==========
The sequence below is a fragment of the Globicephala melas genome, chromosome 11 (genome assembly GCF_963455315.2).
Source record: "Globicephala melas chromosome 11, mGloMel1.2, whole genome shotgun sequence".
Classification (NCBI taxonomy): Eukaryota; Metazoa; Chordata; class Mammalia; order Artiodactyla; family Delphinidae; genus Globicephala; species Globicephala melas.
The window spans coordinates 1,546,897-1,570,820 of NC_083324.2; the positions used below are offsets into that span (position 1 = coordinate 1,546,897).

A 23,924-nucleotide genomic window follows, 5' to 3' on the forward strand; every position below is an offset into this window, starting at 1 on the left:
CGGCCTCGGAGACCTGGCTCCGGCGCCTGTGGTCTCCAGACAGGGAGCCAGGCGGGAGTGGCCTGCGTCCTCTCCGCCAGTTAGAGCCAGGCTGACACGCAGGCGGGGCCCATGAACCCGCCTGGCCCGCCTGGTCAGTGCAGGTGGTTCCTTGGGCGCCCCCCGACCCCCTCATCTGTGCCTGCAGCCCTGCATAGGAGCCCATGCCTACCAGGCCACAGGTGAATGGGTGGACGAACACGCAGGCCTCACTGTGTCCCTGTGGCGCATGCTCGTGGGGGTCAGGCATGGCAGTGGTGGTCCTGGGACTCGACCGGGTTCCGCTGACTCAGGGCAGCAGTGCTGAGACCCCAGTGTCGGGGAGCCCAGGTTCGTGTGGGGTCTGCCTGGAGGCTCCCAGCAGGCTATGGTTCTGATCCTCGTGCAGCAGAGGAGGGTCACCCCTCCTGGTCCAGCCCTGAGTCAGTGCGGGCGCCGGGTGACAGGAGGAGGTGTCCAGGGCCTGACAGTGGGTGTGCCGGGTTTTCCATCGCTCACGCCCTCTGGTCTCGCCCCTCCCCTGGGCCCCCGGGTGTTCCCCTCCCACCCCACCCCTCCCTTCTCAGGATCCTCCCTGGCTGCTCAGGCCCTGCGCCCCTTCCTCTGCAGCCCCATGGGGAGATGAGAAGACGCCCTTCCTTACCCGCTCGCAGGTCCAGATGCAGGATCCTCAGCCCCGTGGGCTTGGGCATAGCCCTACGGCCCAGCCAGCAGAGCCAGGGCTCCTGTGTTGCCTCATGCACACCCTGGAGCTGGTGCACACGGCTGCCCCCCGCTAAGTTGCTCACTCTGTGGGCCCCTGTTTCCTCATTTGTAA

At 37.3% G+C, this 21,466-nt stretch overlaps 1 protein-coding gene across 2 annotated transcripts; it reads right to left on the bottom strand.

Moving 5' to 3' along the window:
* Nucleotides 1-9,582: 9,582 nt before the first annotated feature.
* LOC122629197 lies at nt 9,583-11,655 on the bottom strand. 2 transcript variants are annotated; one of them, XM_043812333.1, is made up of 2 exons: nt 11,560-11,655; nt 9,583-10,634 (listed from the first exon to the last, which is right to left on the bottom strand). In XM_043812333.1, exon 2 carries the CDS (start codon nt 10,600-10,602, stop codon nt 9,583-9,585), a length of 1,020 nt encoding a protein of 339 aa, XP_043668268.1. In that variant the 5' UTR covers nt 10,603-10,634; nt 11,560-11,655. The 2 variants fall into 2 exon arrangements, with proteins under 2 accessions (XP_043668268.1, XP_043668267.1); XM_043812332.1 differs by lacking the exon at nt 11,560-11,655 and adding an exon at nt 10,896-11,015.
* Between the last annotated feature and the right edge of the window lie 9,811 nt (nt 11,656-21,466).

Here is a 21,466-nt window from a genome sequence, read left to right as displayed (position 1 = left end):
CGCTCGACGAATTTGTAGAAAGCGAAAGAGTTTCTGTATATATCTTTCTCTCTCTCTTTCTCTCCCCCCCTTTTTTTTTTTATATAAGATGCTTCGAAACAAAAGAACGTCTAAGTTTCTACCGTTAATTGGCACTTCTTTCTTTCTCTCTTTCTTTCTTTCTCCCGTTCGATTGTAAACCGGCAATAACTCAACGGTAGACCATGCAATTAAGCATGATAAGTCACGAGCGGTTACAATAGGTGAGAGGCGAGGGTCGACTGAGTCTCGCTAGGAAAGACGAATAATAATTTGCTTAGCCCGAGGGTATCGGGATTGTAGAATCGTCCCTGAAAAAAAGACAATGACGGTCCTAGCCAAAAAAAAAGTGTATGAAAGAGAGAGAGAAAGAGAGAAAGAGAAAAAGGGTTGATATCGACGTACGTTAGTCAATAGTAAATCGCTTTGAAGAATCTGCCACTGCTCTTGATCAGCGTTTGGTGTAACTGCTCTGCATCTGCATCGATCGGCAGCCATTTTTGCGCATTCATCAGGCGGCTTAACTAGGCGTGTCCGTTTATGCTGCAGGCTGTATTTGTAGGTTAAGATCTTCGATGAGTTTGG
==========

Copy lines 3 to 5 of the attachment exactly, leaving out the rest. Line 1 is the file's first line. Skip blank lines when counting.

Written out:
Classification (NCBI taxonomy): Eukaryota; Metazoa; Chordata; class Mammalia; order Artiodactyla; family Delphinidae; genus Globicephala; species Globicephala melas.
The window spans coordinates 1,546,897-1,570,820 of NC_083324.2; the positions used below are offsets into that span (position 1 = coordinate 1,546,897).

A 23,924-nucleotide genomic window follows, 5' to 3' on the forward strand; every position below is an offset into this window, starting at 1 on the left: